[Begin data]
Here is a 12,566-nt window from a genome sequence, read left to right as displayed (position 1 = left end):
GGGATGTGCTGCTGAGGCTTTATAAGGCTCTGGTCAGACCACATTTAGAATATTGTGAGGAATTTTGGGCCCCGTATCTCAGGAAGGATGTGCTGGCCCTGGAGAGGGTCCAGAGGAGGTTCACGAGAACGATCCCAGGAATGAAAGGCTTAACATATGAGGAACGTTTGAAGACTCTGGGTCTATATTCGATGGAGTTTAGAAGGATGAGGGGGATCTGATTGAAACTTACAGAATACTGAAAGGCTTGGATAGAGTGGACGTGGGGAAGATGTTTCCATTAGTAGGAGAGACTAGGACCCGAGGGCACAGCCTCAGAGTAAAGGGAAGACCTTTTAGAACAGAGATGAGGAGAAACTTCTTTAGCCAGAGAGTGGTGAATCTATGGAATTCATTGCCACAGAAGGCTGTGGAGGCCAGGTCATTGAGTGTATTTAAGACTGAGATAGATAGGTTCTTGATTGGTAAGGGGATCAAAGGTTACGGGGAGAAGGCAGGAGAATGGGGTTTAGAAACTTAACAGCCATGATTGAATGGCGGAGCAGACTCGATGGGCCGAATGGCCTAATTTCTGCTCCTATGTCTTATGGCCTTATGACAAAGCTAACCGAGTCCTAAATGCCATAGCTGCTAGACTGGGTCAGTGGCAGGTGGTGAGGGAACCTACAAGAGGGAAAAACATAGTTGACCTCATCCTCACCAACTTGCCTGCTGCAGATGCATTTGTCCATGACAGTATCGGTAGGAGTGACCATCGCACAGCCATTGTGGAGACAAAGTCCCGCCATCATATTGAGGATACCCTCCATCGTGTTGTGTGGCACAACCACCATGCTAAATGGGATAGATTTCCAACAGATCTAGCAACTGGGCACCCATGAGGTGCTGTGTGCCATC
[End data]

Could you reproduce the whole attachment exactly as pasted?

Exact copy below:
Here is a 12,566-nt window from a genome sequence, read left to right as displayed (position 1 = left end):
GGGATGTGCTGCTGAGGCTTTATAAGGCTCTGGTCAGACCACATTTAGAATATTGTGAGGAATTTTGGGCCCCGTATCTCAGGAAGGATGTGCTGGCCCTGGAGAGGGTCCAGAGGAGGTTCACGAGAACGATCCCAGGAATGAAAGGCTTAACATATGAGGAACGTTTGAAGACTCTGGGTCTATATTCGATGGAGTTTAGAAGGATGAGGGGGATCTGATTGAAACTTACAGAATACTGAAAGGCTTGGATAGAGTGGACGTGGGGAAGATGTTTCCATTAGTAGGAGAGACTAGGACCCGAGGGCACAGCCTCAGAGTAAAGGGAAGACCTTTTAGAACAGAGATGAGGAGAAACTTCTTTAGCCAGAGAGTGGTGAATCTATGGAATTCATTGCCACAGAAGGCTGTGGAGGCCAGGTCATTGAGTGTATTTAAGACTGAGATAGATAGGTTCTTGATTGGTAAGGGGATCAAAGGTTACGGGGAGAAGGCAGGAGAATGGGGTTTAGAAACTTAACAGCCATGATTGAATGGCGGAGCAGACTCGATGGGCCGAATGGCCTAATTTCTGCTCCTATGTCTTATGGCCTTATGACAAAGCTAACCGAGTCCTAAATGCCATAGCTGCTAGACTGGGTCAGTGGCAGGTGGTGAGGGAACCTACAAGAGGGAAAAACATAGTTGACCTCATCCTCACCAACTTGCCTGCTGCAGATGCATTTGTCCATGACAGTATCGGTAGGAGTGACCATCGCACAGCCATTGTGGAGACAAAGTCCCGCCATCATATTGAGGATACCCTCCATCGTGTTGTGTGGCACAACCACCATGCTAAATGGGATAGATTTCCAACAGATCTAGCAACTGGGCACCCATGAGGTGCTGTGTGCCATC